Beespotting on I-5 and the animal welfare approach to honey

The drive from Seattle to San Francisco along I-5 is a 720-mile panorama of changing biomes. Forest, farmland, and the occasional big city get very gradually drier, sparser, flatter. You pass a sign for the 45th parallel, marking equidistance between the equator and the North Pole. Then the road clogs with semis chugging their way up big craggy hills, up and up, and then you switch your foot from the gas to the brake and drop down the hills into more swathes of farmland, and more intense desert, with only the very occasional tiny town to get gas and bottles of cold water. Eventually, amid the dry hills, you see the first alien tower of a palm tree, and you know the desert is going to break soon.

Of course, I like the narrative arc on the drive back even better. Leaving Berkeley in the morning, you hit the desert in its element – bright and dry – without being too hot. That comes later, amid the rows and rows of fruit and nut trees, which turns into the mountains again, and into the land on the side of the mountains, now dominated by lower bushy produce crops and acres of flat grain land. You pass a sign for Lynn County, the Grass Seed Capital of the US. Finally, well into dusk, you hit the Washington border, and the first rain you’ve seen on the entire trip starts falling right on cue. Then you meet some friends in your old college town for a quick sandwich and tomato soup at 11:30 PM, and everything is set right with the world, letting you arrive back home by an exhausted but satisfied 1:30 AM.

I like this drive for giving a city kid a slice of agriculture. I’ve written about the temporal scale of developments in agriculture, but the spatial scale is just as incredible. About 50% of land in the US is agricultural. Growing the calorie-dense organisms that end up on my plate, or fueling someone’s car, or exported onto someone else’s plate, or someone else’s feedbag, is the result of an extraordinary amount of work and effort.

I talked about the plants – there’s trees for fruit and nuts, vines, grain, corn, a million kinds of produce. I only assume this gets more impressive when you go south from San Francisco. (In recent memory, I’ve only visited as far south as Palo Alto, and was shocked to discover a lemon tree. With lemons on it! In December! Who knew? Probably a lot of you.)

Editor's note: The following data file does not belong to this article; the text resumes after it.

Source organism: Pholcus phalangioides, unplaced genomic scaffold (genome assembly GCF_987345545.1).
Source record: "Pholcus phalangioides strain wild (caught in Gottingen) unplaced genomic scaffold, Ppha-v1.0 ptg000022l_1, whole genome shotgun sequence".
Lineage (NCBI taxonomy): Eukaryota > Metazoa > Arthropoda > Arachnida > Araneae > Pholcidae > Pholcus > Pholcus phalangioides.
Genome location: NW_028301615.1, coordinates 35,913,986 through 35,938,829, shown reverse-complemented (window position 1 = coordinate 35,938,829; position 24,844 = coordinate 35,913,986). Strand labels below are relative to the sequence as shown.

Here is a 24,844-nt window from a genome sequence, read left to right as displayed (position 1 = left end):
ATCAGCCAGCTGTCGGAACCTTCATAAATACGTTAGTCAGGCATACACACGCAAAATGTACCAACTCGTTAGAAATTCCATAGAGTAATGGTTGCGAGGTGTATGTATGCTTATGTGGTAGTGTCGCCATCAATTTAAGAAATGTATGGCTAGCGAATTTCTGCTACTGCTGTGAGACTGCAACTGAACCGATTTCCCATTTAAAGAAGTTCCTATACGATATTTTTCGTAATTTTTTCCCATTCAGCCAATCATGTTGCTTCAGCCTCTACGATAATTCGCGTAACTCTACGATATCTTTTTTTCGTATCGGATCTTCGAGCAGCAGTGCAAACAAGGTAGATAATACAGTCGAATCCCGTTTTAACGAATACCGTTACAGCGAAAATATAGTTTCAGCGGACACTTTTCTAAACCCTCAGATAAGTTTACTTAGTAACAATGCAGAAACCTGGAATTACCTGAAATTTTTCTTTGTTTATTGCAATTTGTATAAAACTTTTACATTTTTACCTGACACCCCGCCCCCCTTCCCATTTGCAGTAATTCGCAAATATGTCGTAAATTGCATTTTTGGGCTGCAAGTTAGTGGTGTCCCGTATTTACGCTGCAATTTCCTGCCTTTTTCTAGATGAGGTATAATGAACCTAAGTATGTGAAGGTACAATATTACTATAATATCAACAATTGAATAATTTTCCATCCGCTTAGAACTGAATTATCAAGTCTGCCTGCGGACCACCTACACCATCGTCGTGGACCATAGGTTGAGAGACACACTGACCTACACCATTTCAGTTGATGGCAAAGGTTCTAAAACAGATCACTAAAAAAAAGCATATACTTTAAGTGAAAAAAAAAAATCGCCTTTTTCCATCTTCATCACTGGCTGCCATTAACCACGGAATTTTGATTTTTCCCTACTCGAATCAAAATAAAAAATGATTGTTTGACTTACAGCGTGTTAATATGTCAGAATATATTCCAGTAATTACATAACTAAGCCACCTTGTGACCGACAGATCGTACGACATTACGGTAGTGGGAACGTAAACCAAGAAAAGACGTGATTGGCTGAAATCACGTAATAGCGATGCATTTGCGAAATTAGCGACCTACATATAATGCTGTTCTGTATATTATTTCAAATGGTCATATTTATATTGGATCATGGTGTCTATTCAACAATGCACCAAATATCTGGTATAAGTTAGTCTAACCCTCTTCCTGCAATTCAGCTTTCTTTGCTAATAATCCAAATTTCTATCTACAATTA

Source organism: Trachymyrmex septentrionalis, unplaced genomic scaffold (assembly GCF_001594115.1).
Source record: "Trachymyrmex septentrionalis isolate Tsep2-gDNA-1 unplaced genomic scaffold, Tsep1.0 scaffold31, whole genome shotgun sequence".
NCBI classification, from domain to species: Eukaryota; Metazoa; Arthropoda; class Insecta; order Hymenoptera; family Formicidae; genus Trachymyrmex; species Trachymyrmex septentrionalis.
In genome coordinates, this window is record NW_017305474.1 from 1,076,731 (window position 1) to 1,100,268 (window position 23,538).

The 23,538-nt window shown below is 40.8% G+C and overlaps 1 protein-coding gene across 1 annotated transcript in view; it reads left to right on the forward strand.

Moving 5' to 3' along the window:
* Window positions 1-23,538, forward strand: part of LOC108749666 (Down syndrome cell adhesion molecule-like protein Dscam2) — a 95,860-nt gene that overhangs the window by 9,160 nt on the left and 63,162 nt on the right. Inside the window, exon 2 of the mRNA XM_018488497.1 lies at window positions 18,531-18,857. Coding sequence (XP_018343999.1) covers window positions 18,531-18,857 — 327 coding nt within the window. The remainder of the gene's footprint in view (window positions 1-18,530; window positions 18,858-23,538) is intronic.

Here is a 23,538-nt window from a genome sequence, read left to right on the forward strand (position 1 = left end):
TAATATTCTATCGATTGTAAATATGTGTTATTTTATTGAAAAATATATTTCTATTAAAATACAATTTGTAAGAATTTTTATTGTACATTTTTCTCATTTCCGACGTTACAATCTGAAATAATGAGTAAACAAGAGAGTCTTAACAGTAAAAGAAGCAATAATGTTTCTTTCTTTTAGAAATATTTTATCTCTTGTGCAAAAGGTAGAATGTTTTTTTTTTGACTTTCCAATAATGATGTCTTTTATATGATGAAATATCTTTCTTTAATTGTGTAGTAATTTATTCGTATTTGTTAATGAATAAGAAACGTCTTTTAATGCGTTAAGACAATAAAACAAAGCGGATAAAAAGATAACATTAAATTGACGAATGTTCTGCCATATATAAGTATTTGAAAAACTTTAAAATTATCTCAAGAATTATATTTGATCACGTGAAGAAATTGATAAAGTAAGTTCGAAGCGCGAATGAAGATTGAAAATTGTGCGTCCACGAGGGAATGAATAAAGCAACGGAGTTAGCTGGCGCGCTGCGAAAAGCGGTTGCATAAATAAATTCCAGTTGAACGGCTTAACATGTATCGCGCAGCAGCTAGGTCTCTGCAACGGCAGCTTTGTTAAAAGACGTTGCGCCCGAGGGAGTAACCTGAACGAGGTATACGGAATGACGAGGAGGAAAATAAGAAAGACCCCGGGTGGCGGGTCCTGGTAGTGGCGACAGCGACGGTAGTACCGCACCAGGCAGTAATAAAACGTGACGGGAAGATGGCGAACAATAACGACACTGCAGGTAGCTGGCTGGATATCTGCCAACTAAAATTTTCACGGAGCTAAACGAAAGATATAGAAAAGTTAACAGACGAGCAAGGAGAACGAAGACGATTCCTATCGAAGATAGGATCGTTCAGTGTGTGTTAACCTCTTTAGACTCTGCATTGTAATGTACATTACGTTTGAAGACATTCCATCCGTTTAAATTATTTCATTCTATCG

There’s also animals – aside from a half dozen alpacas and a few dozen horses, you spot many sheep and many, many cows from the highway. The cattle ranches were quite pretty and spacious – I wonder if this is luck, or if there’s some kind of effort to put the most attractive ranches close to the highway. Apparently there are actual feedlots along I-5 if you keep going south. I certainly didn’t notice any happy chicken farms along the way.

And then there are the bees.

I.

Bees are humanity’s most numerous domesticated animal. You don’t see them, per se, since they are, well, bees. What you can see are the hives – stacks of white boxes like lost dresser drawers congregating in fields. Each box contains the life’s work of a colony of about 19,200 bees.

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I forgot to start taking photos until it was already dark out, so here are some Wikimedia photos instead. If you want me to take more photos, feel free to ask for my paypal to fund me making the drive again. 😛 | Photo by Fahih Sahiner, CC BY-SA 4.0

The boxes look like this. The bees look like this.

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Photo by Waugsberg, CC BY-SA 3.0.

Bees are enormously complicated and fascinating insects. They live in the densely packed hives described above, receiving chemical instructions by one breeding queen, and eusocially supporting her eggs that become the next generation of the hive. In the morning, individual bees leave the hive, fly around, and search for pollen sources, which they shove into pouches on their legs. Returning, if they’ve located a juicy pollen source, they describe it to other bees using an intricate physical code known as the waggle dance.

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Waggle dance patterns performed by the worker bees. | North Carolina State Extension publications.

What images of this don’t clearly show is that in normal circumstances, this is done inside the hive, under complete darkness, surrounded by other bees who follow it with their antennae.

The gathered pollen is used to sustain the existing bees, and, of course, create honey – the sugar-rich substance that feeds the young bee larvae and the hive through winter. Each “drawer” of the modern Langstroth beehive – seen above – contains ten wooden frames, each filled in by the bees with a wax comb dripping with honey. At harvesting time, each frame is removed from the hive, the carefully placed wax caps covering each honey-filled comb are broken off, and the honey is extracted via centrifuge. (More on the harvesting practice.)

Each beehive makes about 25 pounds of harvestable honey in a season, and each pound of honey represents 55,000 miles flown by bees. Given the immense amount of animal labor put into this food, I want to investigate the claim that purchasing honey is a good thing from an animal welfare perspective.

I’m not about to say that people who care about animal welfare should be fine eating honey because bees don’t have moral worth, because I suspect that’s not true. I suspect that bees can and do suffer, and at the very least, that we should consider that they might. The capacity to suffer is evolutionary – it’s an incentive to flee from danger, learn from mistakes, and keep yourself safe when damaged. Bees have a large capacity to learn, remember, and exhibit altered behavior when distressed.